The back half of the shell lifted away easily. Next, there were three phillips head screws that attached the mainboard to the front half of the shell. The mainboard would have to come out in order to get to the screen. So I removed those three screws and set them aside.
Before lifting out the mainboard, the clips holding the old screen’s ribbon cable into the connector needed to be released. Gently pressing up on the two white tabs on each side of the ribbon cable connector released the pressure on the cable.
Once the clips were released, the ribbon cable slipped out of the connector. The mainboard then lifted right out; so I set it aside for now. What was left was the front half of the shell, with the old screen mounted in place, and the existing button pads and buttons.
Since I purchased the replacement kit with the new shell, there was no need to remove the old screen from the old shell. The replacement kit came with buttons, but it did not come with the rubber button pads. So, I removed the rubber pads for the D-pad, A & B buttons, and the Start & Select button, and set them aside.
Using the new transparent shell, I then peeled the backing off one side of the double-sided adhesive and mounted it to the inside of the front half. This operation was rather delicate. To align the adhesive perfectly, I very carefully used tweezers to lift it back up and re-adjust it. It would’ve been easy to tear the adhesive, so going slowly and patiently was the key. After fine-tuning the position of adhesive with my tweezers, I pressed it into place well.
Confident with the placement, I peeled off the other side of the adhesive backing, ready to drop in the display. Before dropping it in, it’s always a good idea to remove as much dust and fingerprint marks as you can when your replacement screen is not mounted in the case. So I used a micro-fiber cloth and some compressed air to clean it up.
Dropping the screen in place was actually very easy. The replacement shell had two square notches below the screen opening, which made it a cinch to correctly line up the screen.
After dropping in the screen, I gently massaged around the edges to make sure it was adhered well to the adhesive. The driver board was next. When the screen arrived, it was already attached, but I removed it before installing the LCD. There’s a press-fit connector on the bottom left of the backside of the screen that the driver board connects with. So I connected the screen to the driver board, and then mounted the board to the back of the screen using the adhesive that was already on one side of the driver board.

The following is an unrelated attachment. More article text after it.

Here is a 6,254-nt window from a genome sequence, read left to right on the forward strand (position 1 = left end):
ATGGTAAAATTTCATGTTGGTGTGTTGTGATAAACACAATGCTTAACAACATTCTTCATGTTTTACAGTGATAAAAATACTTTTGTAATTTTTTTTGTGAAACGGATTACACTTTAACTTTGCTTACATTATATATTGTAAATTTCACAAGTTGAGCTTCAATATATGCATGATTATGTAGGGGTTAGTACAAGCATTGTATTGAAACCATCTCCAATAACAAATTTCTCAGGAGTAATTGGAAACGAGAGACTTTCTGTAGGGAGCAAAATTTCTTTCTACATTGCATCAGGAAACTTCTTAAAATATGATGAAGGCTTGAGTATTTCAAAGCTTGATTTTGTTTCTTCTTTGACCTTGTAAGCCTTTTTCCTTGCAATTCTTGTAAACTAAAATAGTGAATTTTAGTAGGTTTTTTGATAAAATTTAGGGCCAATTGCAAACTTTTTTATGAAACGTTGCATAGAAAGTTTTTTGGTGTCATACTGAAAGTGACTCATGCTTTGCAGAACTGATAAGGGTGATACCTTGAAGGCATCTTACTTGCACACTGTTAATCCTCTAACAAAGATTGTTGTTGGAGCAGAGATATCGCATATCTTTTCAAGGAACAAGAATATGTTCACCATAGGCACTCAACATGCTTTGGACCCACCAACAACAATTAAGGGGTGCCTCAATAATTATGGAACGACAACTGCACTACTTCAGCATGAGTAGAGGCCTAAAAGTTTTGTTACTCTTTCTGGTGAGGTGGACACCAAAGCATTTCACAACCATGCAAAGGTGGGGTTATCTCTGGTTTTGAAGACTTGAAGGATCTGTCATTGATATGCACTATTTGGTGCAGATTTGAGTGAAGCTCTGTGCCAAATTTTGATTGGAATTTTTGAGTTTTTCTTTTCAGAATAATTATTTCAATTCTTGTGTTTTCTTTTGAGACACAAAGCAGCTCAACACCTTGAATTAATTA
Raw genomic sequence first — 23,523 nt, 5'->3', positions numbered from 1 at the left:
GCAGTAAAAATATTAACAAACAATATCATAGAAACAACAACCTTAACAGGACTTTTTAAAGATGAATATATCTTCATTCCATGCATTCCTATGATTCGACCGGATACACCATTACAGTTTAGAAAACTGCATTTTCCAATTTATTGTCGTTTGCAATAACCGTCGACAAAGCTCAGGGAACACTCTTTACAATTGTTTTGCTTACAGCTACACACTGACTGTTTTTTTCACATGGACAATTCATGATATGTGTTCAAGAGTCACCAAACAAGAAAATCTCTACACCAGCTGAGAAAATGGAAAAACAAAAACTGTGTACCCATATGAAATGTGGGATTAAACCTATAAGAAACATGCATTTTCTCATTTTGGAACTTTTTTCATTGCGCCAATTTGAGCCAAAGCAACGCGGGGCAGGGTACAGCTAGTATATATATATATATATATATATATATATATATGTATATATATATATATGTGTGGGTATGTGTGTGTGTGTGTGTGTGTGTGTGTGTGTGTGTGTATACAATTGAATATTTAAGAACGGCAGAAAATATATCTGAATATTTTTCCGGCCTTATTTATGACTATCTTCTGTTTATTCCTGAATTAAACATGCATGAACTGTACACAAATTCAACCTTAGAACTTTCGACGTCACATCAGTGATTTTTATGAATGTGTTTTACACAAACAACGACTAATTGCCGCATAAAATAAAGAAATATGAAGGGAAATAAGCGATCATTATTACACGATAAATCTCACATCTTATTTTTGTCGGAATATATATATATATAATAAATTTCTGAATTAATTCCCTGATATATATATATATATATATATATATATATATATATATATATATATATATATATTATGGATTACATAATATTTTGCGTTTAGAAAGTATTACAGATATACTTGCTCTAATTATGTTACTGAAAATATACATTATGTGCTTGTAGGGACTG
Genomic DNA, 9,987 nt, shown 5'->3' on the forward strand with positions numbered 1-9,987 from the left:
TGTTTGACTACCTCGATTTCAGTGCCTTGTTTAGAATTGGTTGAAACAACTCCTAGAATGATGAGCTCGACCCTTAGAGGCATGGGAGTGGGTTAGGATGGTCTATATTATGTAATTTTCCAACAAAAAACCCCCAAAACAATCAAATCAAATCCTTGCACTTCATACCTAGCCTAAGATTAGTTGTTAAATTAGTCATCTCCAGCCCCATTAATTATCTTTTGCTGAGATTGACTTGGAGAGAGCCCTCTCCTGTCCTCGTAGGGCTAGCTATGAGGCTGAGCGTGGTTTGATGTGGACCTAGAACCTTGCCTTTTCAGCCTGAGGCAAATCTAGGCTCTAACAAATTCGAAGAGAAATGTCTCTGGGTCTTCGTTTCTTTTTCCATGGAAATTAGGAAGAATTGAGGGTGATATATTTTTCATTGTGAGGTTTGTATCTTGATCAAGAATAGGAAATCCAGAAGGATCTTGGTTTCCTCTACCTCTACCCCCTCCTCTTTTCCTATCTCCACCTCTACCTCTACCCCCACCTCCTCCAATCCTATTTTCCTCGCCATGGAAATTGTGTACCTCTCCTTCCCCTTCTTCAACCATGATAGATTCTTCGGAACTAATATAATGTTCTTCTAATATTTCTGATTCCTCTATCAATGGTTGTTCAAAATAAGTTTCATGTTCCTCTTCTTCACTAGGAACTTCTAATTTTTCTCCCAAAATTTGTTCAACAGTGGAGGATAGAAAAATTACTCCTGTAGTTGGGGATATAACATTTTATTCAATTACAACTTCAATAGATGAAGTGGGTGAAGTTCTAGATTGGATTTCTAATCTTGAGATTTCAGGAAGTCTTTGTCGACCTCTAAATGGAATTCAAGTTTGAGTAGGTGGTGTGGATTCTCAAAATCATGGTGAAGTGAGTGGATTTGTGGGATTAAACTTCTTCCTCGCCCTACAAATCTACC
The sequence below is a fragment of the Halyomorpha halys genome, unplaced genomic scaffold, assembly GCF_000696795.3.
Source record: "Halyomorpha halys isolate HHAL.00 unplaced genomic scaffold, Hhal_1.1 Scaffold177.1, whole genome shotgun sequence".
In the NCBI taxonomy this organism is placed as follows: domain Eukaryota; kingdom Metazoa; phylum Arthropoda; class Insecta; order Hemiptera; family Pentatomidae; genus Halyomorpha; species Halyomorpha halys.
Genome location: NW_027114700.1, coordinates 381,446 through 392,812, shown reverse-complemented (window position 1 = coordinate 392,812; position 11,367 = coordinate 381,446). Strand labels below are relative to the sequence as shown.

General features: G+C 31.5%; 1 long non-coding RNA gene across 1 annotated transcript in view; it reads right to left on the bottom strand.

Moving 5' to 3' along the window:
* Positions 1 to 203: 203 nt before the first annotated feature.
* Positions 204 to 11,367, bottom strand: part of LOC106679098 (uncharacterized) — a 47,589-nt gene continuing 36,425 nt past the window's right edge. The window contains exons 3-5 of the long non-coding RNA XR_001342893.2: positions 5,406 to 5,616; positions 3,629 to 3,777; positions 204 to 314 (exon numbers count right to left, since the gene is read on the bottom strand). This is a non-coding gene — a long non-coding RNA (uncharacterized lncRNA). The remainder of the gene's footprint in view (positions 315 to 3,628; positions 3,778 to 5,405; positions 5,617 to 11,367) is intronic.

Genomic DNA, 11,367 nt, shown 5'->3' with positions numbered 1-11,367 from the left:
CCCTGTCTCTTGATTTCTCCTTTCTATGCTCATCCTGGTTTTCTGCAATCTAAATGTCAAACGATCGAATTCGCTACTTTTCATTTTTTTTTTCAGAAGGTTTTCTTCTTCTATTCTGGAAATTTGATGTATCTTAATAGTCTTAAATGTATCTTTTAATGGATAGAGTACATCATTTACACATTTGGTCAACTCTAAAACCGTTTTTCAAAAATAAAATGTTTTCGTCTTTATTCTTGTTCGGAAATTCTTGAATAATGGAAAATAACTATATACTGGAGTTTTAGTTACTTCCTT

I then placed the buttons back into the front-half of the shell, as well as the rubber pads. I did notice that the rubber pad for the D-Pad was rubbing up close to the edge of the screen. Uncertain of whether or not this would impact the feel of the buttons, I pressed on and figured I could trim the rubber pads with an x-acto knife later, if necessary. It turned out to not be a problem, so the pads remained unmodified.
The mainboard went back in place nicely, with three of the shiny new screws that came with the kit. Once mounted, I connected the new screen’s ribbon cable into the connector on the mainboard, and pressed in the mounting tabs. In the photo below, you’ll notice that the flexible PCB cable for the screen has a cut-out section that’s sticking straight out. This little cut-out is actually a touch sensor.
The new screen needed a 3v power supply. The kit came with a small wire that can be soldered to the power switch, so the screen gets fed 3v when the switch is turned on. Using my soldering iron on a low setting, I tinned both the pad on the flexible PCB cable for the power, as well as the left leg on the power switch. The key to the soldering on the flex cable is to keep the heat low and not to leave the iron on there too long. All that was left was to connect a small wire from the flex cable to the power switch.
At this point, I wanted to make sure everything was working before, so I put 3v from my bench power supply into the battery terminals and powered it on. The screen lit up, and the start-up animation appeared. The crystal-clear picture was sharp and vibrant. Adjusting the backlight brightness is simple and intuitive; you just turn the contrast dial on the right side of the Gameboy Pocket. I really was blown away by how great the screen looked.
Remember that square cut-out on the flexible PCB cable? When you touch it, the color of the backlight changes as it cycles through 36 different color options. Some of the color differences between the options are subtle, and others dramatic. In fact, this is my only gripe with this display – having 36 different color options means that if you’re flipping through them and there’s a color you like, you have to cycle back through them all to find it again. The multiple backlight colors are a great feature, though – you can get close to an authentic Gameboy experience by choosing the right backlight color.
Obviously, I don’t want the touch sensor sticking out the unit. Fortunately, the touch sensor actually works through the plastic housing. So, I just tucked the sensor into the top of the shell, and to change backlight colors, I just have to touch the top of the Gameboy Pocket.
With everything verified to be working, I reassembled the case and adhered the new, scratch-free screen cover. After popping in a set of freshly charged batteries, I inserted Tetris and embarked on a trip down memory lane. As I navigated tetrominoes down a narrow brick corridor, I was reminded of why the Gameboy was such a formidable memory in my pre-teen youth.
At this point, you astute readers out there will have realized that the only original part in my “repaired” Gameboy Pocket is the rubber button pads. That also means that the only other parts need to fully re-construct the original Gameboy Pocket are the rubber pads. Stay tuned for a future post, where I’ll repair the corroded board and resurrect this original red Gameboy Pocket with the original parts… minus the rubber pads.